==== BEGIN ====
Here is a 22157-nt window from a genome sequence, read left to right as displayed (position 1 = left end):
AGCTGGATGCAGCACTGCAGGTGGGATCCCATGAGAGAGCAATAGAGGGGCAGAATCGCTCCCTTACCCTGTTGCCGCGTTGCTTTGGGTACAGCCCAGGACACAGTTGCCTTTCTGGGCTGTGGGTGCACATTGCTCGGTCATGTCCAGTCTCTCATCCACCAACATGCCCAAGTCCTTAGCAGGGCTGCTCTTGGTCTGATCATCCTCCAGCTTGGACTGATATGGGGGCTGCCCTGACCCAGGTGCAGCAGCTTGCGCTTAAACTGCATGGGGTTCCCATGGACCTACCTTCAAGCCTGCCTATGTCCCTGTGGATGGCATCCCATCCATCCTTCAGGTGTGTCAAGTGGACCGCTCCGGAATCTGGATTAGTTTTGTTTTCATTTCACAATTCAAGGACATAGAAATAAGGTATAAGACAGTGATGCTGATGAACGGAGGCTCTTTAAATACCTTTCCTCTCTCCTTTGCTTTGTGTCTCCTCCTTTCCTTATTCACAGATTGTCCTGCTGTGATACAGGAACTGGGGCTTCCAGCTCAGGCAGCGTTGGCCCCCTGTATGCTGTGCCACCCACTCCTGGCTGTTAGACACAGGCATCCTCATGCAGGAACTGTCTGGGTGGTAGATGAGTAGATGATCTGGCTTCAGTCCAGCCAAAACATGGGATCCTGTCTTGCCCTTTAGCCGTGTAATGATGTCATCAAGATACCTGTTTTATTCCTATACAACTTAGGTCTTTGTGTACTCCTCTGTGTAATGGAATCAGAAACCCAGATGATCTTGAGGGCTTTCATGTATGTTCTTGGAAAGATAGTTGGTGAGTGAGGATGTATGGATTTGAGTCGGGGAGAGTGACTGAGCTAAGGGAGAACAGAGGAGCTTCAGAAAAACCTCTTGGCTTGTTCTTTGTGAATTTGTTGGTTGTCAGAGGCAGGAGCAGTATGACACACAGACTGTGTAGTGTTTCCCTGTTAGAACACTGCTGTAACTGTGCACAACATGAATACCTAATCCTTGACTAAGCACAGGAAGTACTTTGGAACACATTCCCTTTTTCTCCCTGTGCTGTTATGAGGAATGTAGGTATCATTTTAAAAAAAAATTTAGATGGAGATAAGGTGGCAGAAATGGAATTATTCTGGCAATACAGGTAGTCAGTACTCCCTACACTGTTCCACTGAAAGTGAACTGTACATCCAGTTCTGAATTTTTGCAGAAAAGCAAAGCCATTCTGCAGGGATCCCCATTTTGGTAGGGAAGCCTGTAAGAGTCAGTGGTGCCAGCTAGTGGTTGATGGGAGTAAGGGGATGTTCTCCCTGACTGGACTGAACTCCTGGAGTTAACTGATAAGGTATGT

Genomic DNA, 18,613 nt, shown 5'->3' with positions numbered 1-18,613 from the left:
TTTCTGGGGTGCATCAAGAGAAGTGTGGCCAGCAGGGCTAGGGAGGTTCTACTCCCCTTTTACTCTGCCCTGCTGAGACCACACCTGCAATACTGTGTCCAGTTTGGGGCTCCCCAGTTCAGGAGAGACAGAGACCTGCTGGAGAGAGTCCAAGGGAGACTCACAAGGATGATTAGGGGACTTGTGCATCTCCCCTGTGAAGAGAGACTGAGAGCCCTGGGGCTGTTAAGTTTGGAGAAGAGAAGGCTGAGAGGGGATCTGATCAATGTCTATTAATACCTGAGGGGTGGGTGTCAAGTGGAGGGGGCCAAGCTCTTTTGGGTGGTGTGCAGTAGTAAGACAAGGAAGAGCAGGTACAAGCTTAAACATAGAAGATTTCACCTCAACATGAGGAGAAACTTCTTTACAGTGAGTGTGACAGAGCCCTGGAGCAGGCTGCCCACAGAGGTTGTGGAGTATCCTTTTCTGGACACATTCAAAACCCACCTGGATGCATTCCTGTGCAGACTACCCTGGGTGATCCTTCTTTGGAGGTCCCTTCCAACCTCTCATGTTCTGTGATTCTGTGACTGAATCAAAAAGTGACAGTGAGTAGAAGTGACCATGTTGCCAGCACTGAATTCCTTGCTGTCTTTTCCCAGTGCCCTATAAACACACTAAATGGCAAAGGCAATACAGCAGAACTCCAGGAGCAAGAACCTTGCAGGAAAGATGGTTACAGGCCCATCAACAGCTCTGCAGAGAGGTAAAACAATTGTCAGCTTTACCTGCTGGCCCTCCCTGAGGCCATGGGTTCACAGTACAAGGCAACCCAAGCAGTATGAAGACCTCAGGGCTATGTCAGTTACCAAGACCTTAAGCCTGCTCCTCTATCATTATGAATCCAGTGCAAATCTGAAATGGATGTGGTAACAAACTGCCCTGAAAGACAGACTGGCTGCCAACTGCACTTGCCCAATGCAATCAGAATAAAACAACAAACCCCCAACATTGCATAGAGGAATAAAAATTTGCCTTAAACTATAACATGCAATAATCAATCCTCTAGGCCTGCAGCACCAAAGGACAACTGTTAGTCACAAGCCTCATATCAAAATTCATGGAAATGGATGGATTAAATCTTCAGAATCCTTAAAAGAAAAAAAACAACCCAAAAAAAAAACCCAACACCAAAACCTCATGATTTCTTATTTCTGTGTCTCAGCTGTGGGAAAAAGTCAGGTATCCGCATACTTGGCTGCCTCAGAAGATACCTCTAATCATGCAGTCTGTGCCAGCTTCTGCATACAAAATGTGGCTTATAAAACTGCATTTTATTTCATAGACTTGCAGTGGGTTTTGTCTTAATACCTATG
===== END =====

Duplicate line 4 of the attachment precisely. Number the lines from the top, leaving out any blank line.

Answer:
TTTCTGGGGTGCATCAAGAGAAGTGTGGCCAGCAGGGCTAGGGAGGTTCTACTCCCCTTTTACTCTGCCCTGCTGAGACCACACCTGCAATACTGTGTCCAGTTTGGGGCTCCCCAGTTCAGGAGAGACAGAGACCTGCTGGAGAGAGTCCAAGGGAGACTCACAAGGATGATTAGGGGACTTGTGCATCTCCCCTGTGAAGAGAGACTGAGAGCCCTGGGGCTGTTAAGTTTGGAGAAGAGAAGGCTGAGAGGGGATCTGATCAATGTCTATTAATACCTGAGGGGTGGGTGTCAAGTGGAGGGGGCCAAGCTCTTTTGGGTGGTGTGCAGTAGTAAGACAAGGAAGAGCAGGTACAAGCTTAAACATAGAAGATTTCACCTCAACATGAGGAGAAACTTCTTTACAGTGAGTGTGACAGAGCCCTGGAGCAGGCTGCCCACAGAGGTTGTGGAGTATCCTTTTCTGGACACATTCAAAACCCACCTGGATGCATTCCTGTGCAGACTACCCTGGGTGATCCTTCTTTGGAGGTCCCTTCCAACCTCTCATGTTCTGTGATTCTGTGACTGAATCAAAAAGTGACAGTGAGTAGAAGTGACCATGTTGCCAGCACTGAATTCCTTGCTGTCTTTTCCCAGTGCCCTATAAACACACTAAATGGCAAAGGCAATACAGCAGAACTCCAGGAGCAAGAACCTTGCAGGAAAGATGGTTACAGGCCCATCAACAGCTCTGCAGAGAGGTAAAACAATTGTCAGCTTTACCTGCTGGCCCTCCCTGAGGCCATGGGTTCACAGTACAAGGCAACCCAAGCAGTATGAAGACCTCAGGGCTATGTCAGTTACCAAGACCTTAAGCCTGCTCCTCTATCATTATGAATCCAGTGCAAATCTGAAATGGATGTGGTAACAAACTGCCCTGAAAGACAGACTGGCTGCCAACTGCACTTGCCCAATGCAATCAGAATAAAACAACAAACCCCCAACATTGCATAGAGGAATAAAAATTTGCCTTAAACTATAACATGCAATAATCAATCCTCTAGGCCTGCAGCACCAAAGGACAACTGTTAGTCACAAGCCTCATATCAAAATTCATGGAAATGGATGGATTAAATCTTCAGAATCCTTAAAAGAAAAAAAACAACCCAAAAAAAAAACCCAACACCAAAACCTCATGATTTCTTATTTCTGTGTCTCAGCTGTGGGAAAAAGTCAGGTATCCGCATACTTGGCTGCCTCAGAAGATACCTCTAATCATGCAGTCTGTGCCAGCTTCTGCATACAAAATGTGGCTTATAAAACTGCATTTTATTTCATAGACTTGCAGTGGGTTTTGTCTTAATACCTATG